Since 2006, as part of our product, we are offering barcode scanners
with GSM support to either send orders directly to the vendor or to
transmit products into the web frontend where you can further edit them.
Even though the devices (Windows Mobile. Crappy. In progress of
updating) do support WiFi, we really only support GSM because that means we don’t have to share the end users infrastructure.
This is a huge plus because it means that no matter how locked-down the
customer’s infrastructure, no matter how crappy the proxy, no matter the IDS in use, we’ll always be able to communicate with our server.
Until, of course, the mobile carrier most used by our customers decides
to add a “transparent” (do note the quotes) proxy to the mix.
We were quite stomped last week when we got reports of an HTTP error 408 to be reported by the mobile devices, especially because we were not seeing error 408 in our logs.
tcpdump has clearly shown how we were getting a RST
packet from the client, sometimes before sending data, sometimes while
Strange: Client is showing 408, server is seeing a RST from the client.
Doesnt’ make sense.
Tethering my Mac using the iPhones personal hotspot feature and a SIM
card of the mobile provider in question made it clear: No longer are we
talking directly to our server. No. What the client receives is a 408
HTML formatted error message by a proxy server.
Do note the “DELETE THIS LINE” and “your organization here” comments.
What a nice touch. Somebody was really spending alot of time getting
this up and running.
Now granted, taking 20 seconds before being able to produce a response
is a bit on the longer side, but unfortunately, some versions of the
scanner software require gzip compression and gzip compression needs to
know the full size of the body to compress, so we have to prepare the
full response (40 megs uncompressed) before being able to send anything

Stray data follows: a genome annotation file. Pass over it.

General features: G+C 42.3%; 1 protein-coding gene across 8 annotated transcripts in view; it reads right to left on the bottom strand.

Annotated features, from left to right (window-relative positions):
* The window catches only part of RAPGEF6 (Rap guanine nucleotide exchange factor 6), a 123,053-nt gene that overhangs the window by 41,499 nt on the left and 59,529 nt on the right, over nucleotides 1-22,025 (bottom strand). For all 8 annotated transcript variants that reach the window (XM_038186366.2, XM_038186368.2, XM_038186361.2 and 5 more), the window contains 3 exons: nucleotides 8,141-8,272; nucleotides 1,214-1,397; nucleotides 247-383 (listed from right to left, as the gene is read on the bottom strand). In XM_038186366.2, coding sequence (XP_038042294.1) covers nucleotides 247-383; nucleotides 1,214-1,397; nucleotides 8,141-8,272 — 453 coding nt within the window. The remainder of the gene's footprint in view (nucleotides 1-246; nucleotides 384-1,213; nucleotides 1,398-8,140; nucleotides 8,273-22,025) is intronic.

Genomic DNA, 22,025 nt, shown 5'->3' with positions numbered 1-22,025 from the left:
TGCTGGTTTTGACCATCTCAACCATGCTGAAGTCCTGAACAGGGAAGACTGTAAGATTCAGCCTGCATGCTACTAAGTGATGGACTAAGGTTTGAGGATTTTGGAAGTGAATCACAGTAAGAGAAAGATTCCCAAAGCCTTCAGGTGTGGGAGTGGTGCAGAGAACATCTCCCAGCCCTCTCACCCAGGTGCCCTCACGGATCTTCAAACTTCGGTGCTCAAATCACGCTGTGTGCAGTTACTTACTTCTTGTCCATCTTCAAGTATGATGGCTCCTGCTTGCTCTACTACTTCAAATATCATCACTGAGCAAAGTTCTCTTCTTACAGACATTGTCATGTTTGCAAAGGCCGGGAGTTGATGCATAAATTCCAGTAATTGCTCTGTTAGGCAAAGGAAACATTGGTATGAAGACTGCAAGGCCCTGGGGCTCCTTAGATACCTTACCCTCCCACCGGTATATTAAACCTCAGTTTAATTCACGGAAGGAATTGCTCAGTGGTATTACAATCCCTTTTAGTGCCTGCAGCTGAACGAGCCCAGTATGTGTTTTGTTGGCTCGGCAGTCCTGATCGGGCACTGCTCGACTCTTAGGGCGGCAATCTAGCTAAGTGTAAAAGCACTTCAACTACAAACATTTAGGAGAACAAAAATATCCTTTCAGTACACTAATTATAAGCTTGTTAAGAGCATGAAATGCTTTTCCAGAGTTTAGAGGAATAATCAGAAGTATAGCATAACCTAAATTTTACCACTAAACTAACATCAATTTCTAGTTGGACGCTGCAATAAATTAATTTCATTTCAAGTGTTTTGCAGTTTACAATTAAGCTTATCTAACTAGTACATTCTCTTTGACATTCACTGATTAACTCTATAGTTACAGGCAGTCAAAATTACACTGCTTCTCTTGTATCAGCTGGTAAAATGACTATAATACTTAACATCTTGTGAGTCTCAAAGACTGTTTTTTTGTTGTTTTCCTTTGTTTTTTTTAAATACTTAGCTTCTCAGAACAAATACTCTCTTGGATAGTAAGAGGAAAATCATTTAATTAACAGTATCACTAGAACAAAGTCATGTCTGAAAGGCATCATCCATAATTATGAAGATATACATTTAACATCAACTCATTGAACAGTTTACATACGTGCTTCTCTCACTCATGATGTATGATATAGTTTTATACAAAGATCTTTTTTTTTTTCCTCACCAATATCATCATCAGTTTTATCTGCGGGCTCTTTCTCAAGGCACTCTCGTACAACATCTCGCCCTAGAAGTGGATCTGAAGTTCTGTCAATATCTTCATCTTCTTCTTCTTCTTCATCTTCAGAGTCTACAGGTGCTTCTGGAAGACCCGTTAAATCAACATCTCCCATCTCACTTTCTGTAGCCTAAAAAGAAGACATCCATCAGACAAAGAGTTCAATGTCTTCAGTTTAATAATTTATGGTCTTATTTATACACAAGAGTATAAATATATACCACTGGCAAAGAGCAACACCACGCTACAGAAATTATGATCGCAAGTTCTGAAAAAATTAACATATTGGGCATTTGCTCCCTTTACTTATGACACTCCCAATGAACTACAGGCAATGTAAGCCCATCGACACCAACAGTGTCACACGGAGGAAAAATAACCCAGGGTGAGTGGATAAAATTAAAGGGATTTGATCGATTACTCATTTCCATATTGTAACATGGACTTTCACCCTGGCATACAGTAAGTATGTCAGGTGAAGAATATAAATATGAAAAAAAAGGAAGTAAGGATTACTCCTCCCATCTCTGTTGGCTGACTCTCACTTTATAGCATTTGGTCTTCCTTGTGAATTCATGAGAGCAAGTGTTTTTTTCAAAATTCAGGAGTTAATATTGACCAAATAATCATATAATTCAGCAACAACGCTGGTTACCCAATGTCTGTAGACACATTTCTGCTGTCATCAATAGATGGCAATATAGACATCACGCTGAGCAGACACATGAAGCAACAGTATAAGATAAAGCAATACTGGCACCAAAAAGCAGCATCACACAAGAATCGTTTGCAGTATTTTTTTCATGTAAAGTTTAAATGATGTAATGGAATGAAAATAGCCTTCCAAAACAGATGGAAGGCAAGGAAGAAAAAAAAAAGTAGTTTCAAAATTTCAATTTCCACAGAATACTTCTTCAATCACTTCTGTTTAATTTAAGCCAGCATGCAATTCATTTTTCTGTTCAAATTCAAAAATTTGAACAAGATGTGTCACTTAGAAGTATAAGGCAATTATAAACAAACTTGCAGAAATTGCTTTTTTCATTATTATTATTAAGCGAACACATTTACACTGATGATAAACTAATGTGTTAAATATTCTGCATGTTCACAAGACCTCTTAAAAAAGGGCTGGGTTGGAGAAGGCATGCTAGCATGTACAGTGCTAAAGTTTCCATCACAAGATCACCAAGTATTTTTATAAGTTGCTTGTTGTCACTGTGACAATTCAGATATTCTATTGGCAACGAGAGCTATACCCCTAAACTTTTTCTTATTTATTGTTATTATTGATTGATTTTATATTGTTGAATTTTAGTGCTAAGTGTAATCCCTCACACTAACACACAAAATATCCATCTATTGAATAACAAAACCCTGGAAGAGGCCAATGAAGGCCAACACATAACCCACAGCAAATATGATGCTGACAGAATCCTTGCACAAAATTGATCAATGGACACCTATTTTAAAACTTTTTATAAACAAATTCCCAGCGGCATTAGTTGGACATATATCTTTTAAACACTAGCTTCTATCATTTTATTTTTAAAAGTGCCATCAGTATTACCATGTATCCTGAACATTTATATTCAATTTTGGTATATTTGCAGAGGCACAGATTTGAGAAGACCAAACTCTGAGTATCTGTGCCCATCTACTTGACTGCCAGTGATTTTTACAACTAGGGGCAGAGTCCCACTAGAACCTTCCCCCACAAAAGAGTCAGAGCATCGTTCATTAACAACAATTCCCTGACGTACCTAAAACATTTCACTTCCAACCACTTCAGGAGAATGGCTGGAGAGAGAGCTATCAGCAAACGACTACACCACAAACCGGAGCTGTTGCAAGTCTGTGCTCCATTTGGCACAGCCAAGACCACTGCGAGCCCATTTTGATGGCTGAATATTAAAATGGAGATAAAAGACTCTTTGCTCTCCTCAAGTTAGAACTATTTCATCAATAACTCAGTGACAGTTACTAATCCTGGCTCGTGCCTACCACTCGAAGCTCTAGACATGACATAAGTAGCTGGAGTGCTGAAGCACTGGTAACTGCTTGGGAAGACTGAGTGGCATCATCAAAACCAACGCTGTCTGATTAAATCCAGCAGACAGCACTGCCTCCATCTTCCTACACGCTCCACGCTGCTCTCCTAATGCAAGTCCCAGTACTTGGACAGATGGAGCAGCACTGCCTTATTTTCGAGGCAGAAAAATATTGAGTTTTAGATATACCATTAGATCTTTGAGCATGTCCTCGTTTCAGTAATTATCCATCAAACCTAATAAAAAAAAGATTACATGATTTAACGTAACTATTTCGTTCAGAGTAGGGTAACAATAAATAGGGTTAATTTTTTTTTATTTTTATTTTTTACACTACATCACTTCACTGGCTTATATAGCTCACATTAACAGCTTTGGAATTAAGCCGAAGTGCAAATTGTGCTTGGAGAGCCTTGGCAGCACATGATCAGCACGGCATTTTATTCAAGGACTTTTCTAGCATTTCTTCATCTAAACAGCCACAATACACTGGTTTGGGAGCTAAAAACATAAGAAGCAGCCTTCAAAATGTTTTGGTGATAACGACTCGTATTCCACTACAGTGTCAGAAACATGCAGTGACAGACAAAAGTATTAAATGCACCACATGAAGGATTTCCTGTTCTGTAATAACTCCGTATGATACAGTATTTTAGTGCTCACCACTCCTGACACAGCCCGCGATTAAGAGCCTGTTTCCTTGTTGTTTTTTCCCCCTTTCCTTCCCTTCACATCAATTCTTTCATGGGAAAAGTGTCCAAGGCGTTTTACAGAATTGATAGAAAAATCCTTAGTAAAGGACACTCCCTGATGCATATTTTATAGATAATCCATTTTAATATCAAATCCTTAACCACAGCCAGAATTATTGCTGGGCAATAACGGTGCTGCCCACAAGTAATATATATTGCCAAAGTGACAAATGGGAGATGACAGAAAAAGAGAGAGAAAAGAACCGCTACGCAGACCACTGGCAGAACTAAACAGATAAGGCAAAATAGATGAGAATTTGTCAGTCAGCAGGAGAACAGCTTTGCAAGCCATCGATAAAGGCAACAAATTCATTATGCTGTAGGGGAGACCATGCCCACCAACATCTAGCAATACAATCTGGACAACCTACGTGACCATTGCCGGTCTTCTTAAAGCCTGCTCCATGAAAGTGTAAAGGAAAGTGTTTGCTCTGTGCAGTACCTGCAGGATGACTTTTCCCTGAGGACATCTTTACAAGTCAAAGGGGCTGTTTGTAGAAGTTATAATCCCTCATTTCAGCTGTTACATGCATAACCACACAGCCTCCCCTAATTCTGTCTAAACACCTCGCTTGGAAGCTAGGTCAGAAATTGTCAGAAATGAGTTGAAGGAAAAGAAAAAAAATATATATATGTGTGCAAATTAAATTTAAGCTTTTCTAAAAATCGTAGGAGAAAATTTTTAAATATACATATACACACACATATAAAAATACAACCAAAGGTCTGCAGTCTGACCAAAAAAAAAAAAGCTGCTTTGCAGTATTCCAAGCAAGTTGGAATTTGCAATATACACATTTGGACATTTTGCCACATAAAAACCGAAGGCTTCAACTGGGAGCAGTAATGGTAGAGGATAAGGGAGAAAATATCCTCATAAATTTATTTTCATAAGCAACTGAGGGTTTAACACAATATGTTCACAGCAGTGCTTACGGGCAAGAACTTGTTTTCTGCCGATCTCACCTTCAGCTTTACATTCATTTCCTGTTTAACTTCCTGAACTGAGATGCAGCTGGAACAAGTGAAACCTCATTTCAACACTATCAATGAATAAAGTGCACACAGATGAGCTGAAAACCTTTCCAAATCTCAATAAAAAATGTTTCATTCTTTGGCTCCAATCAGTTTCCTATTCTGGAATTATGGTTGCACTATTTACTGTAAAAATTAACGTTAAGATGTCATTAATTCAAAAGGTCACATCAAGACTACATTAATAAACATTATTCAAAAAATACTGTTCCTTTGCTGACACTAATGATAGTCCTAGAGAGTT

– that just takes a while.
But consider long-polling or server sent events – receiving a 408 after
just 20 seconds? That’s annoying, wasting resources and probably not
something you’re prepared for.
Worse, nobody was notified of this change. For 7 years, the clients
were able to connect directly to our server. Then one day it changes
and now they aren’t. No communication, no time to prepare and
certainly too strict limits in order to not affect anything (not
just us – see my remark about long polling).
The solution in the end is, like so often, to use SSL. SSL connections
are opaque to any reverse proxy. A proxy can’t decrypt the data without
the client noticing. An SSL connection can’t be inspected and an SSL
connection can’t be messed with.
Sure enough: The exact same request that fails with that 408 over HTTP
goes through nicely using HTTPS.
This trick works every time when somebody is messing with your
connection. Something f’ing up your WebSocket connection? Use SSL!
Something messing with your long-polling? Use SSL. Something
decompressing your response but not stripping off the Content-Encoding
header (yes. that happend to me once)? Use SSL. Something replacing
arbitrary numbers in your response with asterisks (yepp. happened too)?
You guessed it: Use SSL.
Of course, there are three things to keep in mind:
Due to the lack of SNI in the world’s most used OS and Browser
combination (any IE under Windows XP), every SSL site you host requires
one dedicated IP address. Which is bad considering that we are running
out of addresses.
All of the bigger mobile carriers have their CA in the browsers
trusted list. Aside of ethics, there is no reason what so ever for them
to not start doing all the crap I described and just re-encrypting the
connection, faking a certificate using their trusted ones.
failing that, they still might just block SSL at some point, but as
more and more sites are going SSL only (partially for above reasons no
doubt), outright blocking SSL is going to be more and more unlikely to
So. Yes. When in doubt: Use SSL. Not only does that help your users
privacy, it also fixes a ton of technical issues created by practically
non-authorized third-party messing with you.